Saturday, March 29, 2008

University of Oregon Museum of Natural and Cultural History

The Plein Air Group were painting this week at the University of Oregon Museum of Natural and Cultural History. I didn't see them there but they may have finished there are before I arrived or were painting behind the building. I only had a few minutes to shoot these pictures because we had just made a Costco run and had frozen food in the car.

Speaking of runs this statue is titled "Spring Run" and depicts a Native American woman pulling a Salmon from the river. Mack Holman did this bronze in 2001 for the Museum.

This trellis of wrought iron was interesting and I noticed it as I walked into the courtyard. I'm not sure it was the intent, but it looks like people standing on each others shoulders. When you think about it that's really what history is all about. It reminded me of the excellent Ken Follett book "Pillars of the Earth" and it makes me wonder how we judge success. Ken has probably made millions from his book and I wonder how much the person who made that trellis got for his/her efforts. Then again Ken worked hard to make his book more than a symbol but a fleshed out piece of descriptive art.

The courtyard had a north and south portico leading into the small but beautiful open space. There was also a portico over the entrance to the museum on the east side of the courtyard.

Each portico had a figure adorning the apex of the roof and all facing the courtyard. This is the South figure and depicts an Eagle.

The East portico at the entrance of the museum has a Salmon with its hooked jaws, hump back and fins.

I think this is a wolf on the North portico.

The stone and plaque on the West side of the courtyard notes that this is "The Glenn Starlin Courtyard 1990."
"Glenn Starlin was a leader on the University of Oregon campus and part of the generation that established Oregon as a major research university," Dean Tim Gleason said. "Over the years, he worked closely with the broadcast faculty in the School to enhance the teaching of broadcasting at Oregon."

So what is this funny looking thing in the courtyard? I first thought it was a cross section of an old growth tree. For the answer look at the next picture.

It's the Willamette Meteorite the largest meteorite found in one piece in North America

"The iron-nickel Willamette Meteorite, discovered in the U.S. state of Oregon, is the largest meteorite found in the United States, and the sixth largest in the world. No impact crater was preserved at the discovery site; it is possible that the meteorite landed in what is now Canada and was transported to where it was found by moving ice sheets.

Physical characteristics

The Willamette Meteorite weighs about 32,000 pounds or 15.5 tons. It is classified as a type III iron meteorite, being composed of over 91% iron and about 8% nickel, with traces of cobalt and phosphorus. The approximate dimensions of the meteorite are 10 feet (3.05 m) tall by 6.5 feet (1.98 m) wide by 4.25 feet (1.3 m) deep. The distinctive pitting on the surface of the meteorite is believed to have resulted from both its high-speed atmospheric entry and subsequent weathering. In the case of weathering, rainwater interacted with the mineral troilite, resulting in a form of sulfuric acid which slowly dissolved portions of the meteorite. This resulted (over a very long period) in many of the pits that are visible today." source Wikipedia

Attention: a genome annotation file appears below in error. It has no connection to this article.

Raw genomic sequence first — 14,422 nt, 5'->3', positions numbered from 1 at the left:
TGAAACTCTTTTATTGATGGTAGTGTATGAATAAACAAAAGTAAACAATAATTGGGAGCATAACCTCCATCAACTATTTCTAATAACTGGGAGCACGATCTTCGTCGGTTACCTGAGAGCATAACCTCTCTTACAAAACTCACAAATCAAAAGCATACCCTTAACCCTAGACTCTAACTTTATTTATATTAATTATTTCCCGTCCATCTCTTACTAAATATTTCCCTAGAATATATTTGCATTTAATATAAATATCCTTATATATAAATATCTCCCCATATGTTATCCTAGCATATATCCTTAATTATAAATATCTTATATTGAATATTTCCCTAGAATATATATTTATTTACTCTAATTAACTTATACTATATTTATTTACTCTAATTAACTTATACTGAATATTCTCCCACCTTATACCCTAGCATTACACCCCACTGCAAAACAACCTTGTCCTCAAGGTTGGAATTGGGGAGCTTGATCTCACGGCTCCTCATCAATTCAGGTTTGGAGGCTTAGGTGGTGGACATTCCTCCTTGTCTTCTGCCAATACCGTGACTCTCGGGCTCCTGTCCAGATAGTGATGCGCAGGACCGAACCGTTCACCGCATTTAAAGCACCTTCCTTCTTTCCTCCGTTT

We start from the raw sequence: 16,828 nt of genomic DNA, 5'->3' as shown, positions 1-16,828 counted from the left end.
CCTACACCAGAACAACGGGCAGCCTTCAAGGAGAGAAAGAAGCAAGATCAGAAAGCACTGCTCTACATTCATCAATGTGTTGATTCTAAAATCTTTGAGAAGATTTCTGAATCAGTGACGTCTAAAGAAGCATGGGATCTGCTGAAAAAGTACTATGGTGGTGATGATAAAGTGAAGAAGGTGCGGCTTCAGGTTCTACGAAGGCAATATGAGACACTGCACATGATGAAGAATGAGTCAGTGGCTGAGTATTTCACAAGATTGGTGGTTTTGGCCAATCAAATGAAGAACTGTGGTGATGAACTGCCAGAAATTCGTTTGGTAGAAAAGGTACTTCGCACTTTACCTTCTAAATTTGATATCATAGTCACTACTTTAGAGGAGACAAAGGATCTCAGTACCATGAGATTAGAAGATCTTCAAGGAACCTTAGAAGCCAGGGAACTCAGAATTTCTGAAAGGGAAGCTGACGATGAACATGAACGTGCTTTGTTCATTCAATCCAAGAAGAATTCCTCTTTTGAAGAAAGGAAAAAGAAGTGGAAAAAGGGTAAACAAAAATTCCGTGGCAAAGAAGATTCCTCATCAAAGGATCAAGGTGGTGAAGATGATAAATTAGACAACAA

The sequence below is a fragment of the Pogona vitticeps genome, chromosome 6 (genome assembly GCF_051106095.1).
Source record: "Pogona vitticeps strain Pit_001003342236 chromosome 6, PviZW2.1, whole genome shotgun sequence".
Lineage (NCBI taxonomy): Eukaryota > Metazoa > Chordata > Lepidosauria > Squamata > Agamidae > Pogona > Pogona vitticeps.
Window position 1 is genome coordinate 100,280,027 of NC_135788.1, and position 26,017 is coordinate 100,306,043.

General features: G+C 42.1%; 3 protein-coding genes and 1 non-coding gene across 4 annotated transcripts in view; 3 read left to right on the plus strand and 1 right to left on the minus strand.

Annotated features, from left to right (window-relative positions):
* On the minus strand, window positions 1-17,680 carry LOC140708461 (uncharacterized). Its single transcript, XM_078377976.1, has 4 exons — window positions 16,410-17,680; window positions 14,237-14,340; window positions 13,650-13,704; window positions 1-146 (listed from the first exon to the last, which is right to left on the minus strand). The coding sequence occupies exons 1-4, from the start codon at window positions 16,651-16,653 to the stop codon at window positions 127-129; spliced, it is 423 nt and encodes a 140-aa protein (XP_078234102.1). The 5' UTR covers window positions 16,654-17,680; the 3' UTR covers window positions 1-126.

Amazing! but check out the real deal I found online

Well that's about it but I should add the frozen food didn't melt but I did fine one cracked egg.....

Scrabble Score ~ Scrabble Queen 376 ~ The Contender 334

Quote of the Day ~
“I would rather be ashes than dust! I would rather that my spark should burn out in a brilliant blaze than it should be stifled by dry-rot. I would rather be a superb meteor, every atom of me in magnificent glow, than a sleepy and permanent planet. The function of man is to live, not to exist. I shall not waste my days trying to prolong them. I shall use my time.”

Jack London quotes (American short-story Writer and Novelist whose works deal romantically with elemental struggles for survival. One of the most extensively translated of American authors. 1876-1916)

Thursday, March 27, 2008

Cottage Grove to London and Beyond

Well it wasn't a perfect day for a drive but it was a perfect day to take a drive. Cabin fever is no joke and not a bit fun, so we went out to Cottage Grove Lake.

As we were approaching the dam we came across a trillium lovers paradise. They were all over this fern and moss covered hill.

Definitely a lot of moss and very healthy looking moss.

So this must also be moss heaven.

The Trilliums were marvelous when I was finally able to get a little closer but it wasn't easy. As it turns out this was also blackberry heaven and those thorny brambles are not very friendly.

So I did manage a couple of close-ups.

I thought the smoothness of this wood under the bark was pretty cool.

Well now we know when trout season is (did you get that Jim if not Michelle would you clue in your dad) .

And finally there was the dam and a great view from below.

It is a very aerodynamic looking dam with nice curves and sharp angles.